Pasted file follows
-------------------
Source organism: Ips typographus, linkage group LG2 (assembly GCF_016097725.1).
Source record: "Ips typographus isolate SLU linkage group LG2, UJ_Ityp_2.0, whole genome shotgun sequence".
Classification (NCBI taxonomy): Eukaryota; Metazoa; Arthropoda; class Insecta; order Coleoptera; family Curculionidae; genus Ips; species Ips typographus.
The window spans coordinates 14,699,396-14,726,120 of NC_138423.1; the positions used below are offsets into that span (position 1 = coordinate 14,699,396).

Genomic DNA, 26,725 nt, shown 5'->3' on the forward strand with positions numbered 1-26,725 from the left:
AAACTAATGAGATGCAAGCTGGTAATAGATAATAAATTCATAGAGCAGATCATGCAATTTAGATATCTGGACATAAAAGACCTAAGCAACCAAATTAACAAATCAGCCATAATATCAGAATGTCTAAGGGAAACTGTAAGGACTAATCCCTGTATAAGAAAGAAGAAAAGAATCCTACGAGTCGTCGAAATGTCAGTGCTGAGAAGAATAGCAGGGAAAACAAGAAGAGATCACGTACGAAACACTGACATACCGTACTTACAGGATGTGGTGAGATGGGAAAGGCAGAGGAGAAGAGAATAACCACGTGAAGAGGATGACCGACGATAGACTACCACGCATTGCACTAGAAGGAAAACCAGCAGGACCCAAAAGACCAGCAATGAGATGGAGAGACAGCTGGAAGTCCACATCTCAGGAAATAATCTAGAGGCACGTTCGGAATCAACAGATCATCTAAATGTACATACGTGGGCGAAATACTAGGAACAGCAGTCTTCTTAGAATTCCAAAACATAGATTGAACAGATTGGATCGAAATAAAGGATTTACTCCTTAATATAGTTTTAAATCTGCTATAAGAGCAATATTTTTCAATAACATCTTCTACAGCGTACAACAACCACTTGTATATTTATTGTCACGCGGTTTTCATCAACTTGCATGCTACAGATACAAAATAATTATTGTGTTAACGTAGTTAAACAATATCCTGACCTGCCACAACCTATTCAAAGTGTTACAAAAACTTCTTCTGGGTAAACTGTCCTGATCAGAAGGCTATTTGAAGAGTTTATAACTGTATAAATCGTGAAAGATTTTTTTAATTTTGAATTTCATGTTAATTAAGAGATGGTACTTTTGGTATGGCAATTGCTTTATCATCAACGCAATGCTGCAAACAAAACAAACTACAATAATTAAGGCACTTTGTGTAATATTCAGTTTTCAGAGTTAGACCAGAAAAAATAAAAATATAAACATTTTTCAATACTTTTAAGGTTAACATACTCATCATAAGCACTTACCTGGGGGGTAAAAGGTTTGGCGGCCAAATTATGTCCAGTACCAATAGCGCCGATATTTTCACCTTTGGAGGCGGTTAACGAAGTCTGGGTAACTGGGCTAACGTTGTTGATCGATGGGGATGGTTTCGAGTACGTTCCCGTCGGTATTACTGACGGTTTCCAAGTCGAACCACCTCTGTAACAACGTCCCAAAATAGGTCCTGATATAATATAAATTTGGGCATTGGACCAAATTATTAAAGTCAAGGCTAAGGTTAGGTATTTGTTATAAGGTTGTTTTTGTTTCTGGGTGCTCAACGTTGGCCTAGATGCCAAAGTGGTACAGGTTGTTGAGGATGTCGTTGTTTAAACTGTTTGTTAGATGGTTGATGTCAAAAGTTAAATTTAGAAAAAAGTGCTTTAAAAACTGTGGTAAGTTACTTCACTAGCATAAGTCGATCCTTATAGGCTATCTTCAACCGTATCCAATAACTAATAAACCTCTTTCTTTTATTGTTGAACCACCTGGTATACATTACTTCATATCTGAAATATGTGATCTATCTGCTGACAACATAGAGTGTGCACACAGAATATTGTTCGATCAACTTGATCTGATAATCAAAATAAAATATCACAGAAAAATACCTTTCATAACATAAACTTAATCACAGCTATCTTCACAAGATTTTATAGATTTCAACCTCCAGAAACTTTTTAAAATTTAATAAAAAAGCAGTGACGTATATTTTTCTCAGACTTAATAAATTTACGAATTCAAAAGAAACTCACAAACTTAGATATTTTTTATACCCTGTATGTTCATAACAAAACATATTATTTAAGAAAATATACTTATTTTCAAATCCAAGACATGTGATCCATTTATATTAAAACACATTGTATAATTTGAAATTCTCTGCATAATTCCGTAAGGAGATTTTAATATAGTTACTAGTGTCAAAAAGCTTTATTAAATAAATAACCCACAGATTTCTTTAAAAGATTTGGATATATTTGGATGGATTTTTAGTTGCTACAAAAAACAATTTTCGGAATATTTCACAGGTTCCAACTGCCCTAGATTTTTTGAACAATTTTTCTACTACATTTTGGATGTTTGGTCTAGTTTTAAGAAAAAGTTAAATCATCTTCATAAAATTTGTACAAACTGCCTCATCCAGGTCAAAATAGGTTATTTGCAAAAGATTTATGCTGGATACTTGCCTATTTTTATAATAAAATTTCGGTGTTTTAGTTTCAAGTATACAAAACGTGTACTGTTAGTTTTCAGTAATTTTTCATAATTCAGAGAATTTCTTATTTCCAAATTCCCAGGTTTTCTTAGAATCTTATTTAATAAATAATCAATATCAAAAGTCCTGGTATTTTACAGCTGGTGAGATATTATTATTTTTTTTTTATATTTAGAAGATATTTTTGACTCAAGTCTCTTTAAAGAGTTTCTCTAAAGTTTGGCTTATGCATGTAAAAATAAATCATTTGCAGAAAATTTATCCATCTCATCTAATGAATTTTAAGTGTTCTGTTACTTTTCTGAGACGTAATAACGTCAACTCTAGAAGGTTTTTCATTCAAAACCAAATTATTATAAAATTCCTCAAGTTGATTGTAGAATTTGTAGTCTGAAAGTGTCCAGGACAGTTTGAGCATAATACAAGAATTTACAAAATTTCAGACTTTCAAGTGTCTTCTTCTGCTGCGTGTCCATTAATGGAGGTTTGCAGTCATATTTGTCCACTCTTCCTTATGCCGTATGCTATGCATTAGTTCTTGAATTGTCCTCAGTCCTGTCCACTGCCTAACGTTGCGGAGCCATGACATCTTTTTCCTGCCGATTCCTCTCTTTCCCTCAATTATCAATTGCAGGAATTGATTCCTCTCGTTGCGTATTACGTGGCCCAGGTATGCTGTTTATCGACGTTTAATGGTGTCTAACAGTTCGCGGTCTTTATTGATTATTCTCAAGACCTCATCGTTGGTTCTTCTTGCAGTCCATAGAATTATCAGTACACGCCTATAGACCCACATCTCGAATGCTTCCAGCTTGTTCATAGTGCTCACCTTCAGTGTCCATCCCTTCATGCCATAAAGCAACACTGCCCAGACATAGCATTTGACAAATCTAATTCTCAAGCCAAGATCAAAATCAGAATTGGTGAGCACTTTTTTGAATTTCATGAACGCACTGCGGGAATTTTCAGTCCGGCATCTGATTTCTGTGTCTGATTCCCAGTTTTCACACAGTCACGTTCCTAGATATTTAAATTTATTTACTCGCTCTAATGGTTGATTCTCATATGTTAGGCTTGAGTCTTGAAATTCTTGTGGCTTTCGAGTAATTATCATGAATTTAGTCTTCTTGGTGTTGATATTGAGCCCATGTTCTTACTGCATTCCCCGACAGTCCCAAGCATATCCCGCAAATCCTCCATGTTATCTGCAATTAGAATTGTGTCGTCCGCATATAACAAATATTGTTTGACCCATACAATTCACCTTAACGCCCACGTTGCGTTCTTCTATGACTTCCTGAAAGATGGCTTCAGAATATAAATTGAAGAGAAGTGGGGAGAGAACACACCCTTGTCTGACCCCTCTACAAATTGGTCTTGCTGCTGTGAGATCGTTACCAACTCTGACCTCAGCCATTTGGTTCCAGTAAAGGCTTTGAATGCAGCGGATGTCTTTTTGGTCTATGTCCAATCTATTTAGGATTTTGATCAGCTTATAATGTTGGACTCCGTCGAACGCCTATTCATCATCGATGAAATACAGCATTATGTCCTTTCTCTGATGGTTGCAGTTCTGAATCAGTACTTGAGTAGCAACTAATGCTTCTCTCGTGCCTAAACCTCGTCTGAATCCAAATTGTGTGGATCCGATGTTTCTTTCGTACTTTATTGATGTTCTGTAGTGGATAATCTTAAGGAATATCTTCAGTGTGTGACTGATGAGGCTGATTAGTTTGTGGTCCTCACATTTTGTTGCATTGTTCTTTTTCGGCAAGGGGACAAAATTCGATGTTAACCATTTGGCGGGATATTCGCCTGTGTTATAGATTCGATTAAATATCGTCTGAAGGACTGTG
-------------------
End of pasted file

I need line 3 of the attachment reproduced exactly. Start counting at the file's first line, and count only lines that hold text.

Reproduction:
Classification (NCBI taxonomy): Eukaryota; Metazoa; Arthropoda; class Insecta; order Coleoptera; family Curculionidae; genus Ips; species Ips typographus.